It will be important, Offit said, that researchers follow up with people who got the vaccine intradermally to see how protective the dose-sparing strategy actually is.

There’s also a higher likelihood of error when administering the vaccine intradermally. If the needle is angled too sharply, the low-dose vaccine will be sent too deep, causing it to be less effective.

“The FDA is presenting studies done under controlled conditions,” Offit said. “Once you put it out there into the real world, there are going to be people who are going to be better and others who are not so good at giving intradermal inoculations.”

Bavarian Nordic, the company that manufactures Jynneos, has expressed some hesitancy about the data supporting the intradermal approach.

Bavarian Nordic president Paul Chaplin wrote a letter to the FDA commissioner and the Secretary of Health and Human Services following the decision to split doses. The company, he wrote, is “fully supportive of dose-sparing approaches, such as delaying the second vaccination,” but it has “some reservations” about the intradermal approach.

Still, Chaplin said the company will work with U.S. officials to carry out the authorization, and continue to conduct studies on safety and efficacy of different vaccination approaches.

How Side Effects Compare

According to the FDA, Jynneos side effects were similar in both people who received subcutaneous vaccination and those who were vaccinated intradermally, and none of the reported side effects were severe.

In the 2015 study, fatigue was the most common side effect regardless of how Jynneos was administered. Each group reported similar levels of muscle aches, chills, headaches, and other side effects.

Participants who received the Jynneos shot intradermally tended to have more itching and redness that lasted over two weeks.

“We don’t fully know what this means for long-term protection, and we don’t fully know what it means for safety,” Ellen Carlin, DVM, assistant research professor at the Center for Global Health Science and Security at Georgetown University, said in a statement provided to Verywell. “We do know that there was a higher incidence of injection-site reactions in this [intradermal] cohort of people.”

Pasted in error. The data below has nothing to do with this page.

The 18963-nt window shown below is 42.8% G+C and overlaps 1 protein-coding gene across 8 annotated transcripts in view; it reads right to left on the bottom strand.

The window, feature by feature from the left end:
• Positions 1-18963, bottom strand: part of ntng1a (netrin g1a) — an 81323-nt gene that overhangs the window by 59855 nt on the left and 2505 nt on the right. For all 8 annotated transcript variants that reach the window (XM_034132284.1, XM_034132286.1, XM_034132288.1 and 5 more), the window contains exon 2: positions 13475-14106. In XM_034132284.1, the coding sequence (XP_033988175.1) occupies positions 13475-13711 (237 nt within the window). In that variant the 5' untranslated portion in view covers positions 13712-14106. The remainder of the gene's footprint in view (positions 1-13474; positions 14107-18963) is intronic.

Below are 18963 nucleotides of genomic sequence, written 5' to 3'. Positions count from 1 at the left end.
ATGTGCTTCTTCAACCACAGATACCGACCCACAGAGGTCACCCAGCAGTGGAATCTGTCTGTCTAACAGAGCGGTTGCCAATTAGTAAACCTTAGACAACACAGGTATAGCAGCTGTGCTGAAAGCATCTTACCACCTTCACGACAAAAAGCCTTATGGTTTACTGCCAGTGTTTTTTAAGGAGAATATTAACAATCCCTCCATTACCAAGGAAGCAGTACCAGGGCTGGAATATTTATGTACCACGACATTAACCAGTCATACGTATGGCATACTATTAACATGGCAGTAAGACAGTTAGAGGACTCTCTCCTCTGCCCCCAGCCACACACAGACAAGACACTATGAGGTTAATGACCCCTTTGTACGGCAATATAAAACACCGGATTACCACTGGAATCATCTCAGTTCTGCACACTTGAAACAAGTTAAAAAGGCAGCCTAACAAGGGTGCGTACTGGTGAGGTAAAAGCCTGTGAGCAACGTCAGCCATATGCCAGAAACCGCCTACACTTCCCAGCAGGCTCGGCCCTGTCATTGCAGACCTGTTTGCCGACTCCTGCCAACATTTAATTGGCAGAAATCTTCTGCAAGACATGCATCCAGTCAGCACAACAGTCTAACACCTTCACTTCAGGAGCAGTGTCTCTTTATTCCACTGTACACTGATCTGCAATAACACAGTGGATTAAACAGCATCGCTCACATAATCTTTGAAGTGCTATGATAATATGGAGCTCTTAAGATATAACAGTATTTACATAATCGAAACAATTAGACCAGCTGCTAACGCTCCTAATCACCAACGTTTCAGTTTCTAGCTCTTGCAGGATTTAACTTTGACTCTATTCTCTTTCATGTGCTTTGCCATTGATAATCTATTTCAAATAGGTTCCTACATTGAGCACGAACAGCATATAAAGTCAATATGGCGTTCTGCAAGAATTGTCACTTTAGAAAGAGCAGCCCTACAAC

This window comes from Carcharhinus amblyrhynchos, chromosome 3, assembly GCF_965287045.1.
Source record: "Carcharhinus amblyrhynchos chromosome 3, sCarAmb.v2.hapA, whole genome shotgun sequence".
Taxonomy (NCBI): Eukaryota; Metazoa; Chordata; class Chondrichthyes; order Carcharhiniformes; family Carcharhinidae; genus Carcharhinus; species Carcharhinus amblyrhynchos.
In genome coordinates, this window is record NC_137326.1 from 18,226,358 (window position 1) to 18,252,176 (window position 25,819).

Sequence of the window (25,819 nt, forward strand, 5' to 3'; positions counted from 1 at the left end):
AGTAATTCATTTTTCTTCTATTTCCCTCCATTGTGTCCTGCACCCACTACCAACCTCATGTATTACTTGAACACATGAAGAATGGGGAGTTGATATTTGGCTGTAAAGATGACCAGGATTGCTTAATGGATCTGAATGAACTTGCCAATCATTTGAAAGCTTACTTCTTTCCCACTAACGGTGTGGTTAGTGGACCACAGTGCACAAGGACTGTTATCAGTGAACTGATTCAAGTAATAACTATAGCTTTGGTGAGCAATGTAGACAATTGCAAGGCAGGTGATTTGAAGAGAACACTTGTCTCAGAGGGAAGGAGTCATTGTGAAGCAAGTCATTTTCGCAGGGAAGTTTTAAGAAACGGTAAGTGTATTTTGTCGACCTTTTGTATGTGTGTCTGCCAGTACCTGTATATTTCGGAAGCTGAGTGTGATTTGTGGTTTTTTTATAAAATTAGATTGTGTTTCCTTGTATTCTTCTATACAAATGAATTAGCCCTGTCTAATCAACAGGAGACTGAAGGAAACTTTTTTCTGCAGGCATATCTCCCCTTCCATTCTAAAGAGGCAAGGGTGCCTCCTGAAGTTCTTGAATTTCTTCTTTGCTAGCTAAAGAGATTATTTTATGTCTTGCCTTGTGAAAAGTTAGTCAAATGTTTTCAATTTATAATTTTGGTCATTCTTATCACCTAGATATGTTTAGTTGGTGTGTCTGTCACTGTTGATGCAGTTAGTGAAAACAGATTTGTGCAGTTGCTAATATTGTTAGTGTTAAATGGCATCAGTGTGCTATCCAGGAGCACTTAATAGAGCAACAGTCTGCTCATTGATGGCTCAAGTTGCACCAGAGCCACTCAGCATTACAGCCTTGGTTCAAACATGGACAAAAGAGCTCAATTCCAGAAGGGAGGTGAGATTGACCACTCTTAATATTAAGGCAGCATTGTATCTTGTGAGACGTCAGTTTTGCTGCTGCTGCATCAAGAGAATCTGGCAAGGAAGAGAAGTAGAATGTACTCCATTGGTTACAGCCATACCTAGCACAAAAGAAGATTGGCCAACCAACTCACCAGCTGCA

Is a Small Dose Better Than One Dose?

In mid-July, some states began delaying the second dose of Jynneos to get at least one shot in as many arms as possible with their limited supply.

The FDA said this approach was “not considered acceptable.” But research indicates a single dose can create a strong and long-lasting immune response.

Scientists don’t actually know much about how well any of the vaccination strategies work in the real world. That’s because Jynneos was licensed based on data from both animal experiments and immune response studies in humans. But due to logistical and ethical concerns about running monkeypox clinical trials, there have been no large-scale studies on the likelihood of vaccinated people getting sick compared to a placebo group.

As long as a vaccine regimen causes the immune system to build a strong defense against the monkeypox virus, scientists expect it will protect against severe disease.

Science reports that the National Institute of Allergy and Infectious Diseases will start a randomized control study in September to test how well two one-fifth doses compare to two full doses. But this study will also only test the immune response, rather than how well the vaccines actually protect against disease.

Offit said that once people are vaccinated, they may believe they are protected against monkeypox and be less cautious during behaviors known to spread the virus, including sex. If it turns out the smaller dose isn’t as effective as the subcutaneous shot, the disease could continue to spread at high rates.

What This Means For You

If you are eligible for a monkeypox vaccine, know that it may feel different from other injections you’ve received before. That’s because the vaccine will only enter the top layer of your skin, rather than your muscle or deeper layers of skin targeted by other vaccines and injected medications. Researchers aren’t sure exactly how effective this intradermal approach will be.

3 Sources
Verywell Health uses only high-quality sources, including peer-reviewed studies, to support the facts within our articles. Read our editorial process to learn more about how we fact-check and keep our content accurate, reliable, and trustworthy.
  1. Centers for Disease Control and Prevention. Healthcare Providers/Professionals: Administer the Vaccine(s)

  2. Frey SE, Wald A, Edupuganti S, et al. Comparison of lyophilized versus liquid Updated vaccinia Ankara (MVA) formulations and subcutaneous versus intradermal routes of administration in healthy vaccinia-naïve subjects. Vaccine. 2015;33(39):5225-5234. doi:10.1016/j.vaccine.2015.06.075

  3. Earl PL, Americo JL, Wyatt LS, et al. Rapid protection in a monkeypox model by a single injection of a replication-deficient vaccinia virusProc Natl Acad Sci U S A. 2008;105(31):10889-10894. doi:10.1073/pnas.0804985105

Additional Reading

By Claire Bugos
Claire Bugos is a health and science reporter and writer and a 2020 National Association of Science Writers travel fellow.